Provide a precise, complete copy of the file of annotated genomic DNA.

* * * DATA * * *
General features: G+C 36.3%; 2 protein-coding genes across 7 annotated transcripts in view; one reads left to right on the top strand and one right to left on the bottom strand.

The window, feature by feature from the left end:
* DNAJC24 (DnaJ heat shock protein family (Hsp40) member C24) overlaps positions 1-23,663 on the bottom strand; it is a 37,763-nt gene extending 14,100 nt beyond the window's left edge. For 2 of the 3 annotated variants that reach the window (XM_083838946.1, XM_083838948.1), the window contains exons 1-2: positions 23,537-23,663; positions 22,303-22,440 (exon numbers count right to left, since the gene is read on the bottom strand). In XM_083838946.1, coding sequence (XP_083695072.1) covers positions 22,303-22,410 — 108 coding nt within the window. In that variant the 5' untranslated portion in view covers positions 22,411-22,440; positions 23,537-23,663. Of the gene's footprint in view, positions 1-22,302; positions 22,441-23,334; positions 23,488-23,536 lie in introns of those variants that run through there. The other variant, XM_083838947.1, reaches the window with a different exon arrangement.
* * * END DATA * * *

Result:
General features: G+C 36.3%; 2 protein-coding genes across 7 annotated transcripts in view; one reads left to right on the top strand and one right to left on the bottom strand.

The window, feature by feature from the left end:
* DNAJC24 (DnaJ heat shock protein family (Hsp40) member C24) overlaps positions 1-23,663 on the bottom strand; it is a 37,763-nt gene extending 14,100 nt beyond the window's left edge. For 2 of the 3 annotated variants that reach the window (XM_083838946.1, XM_083838948.1), the window contains exons 1-2: positions 23,537-23,663; positions 22,303-22,440 (exon numbers count right to left, since the gene is read on the bottom strand). In XM_083838946.1, coding sequence (XP_083695072.1) covers positions 22,303-22,410 — 108 coding nt within the window. In that variant the 5' untranslated portion in view covers positions 22,411-22,440; positions 23,537-23,663. Of the gene's footprint in view, positions 1-22,302; positions 22,441-23,334; positions 23,488-23,536 lie in introns of those variants that run through there. The other variant, XM_083838947.1, reaches the window with a different exon arrangement.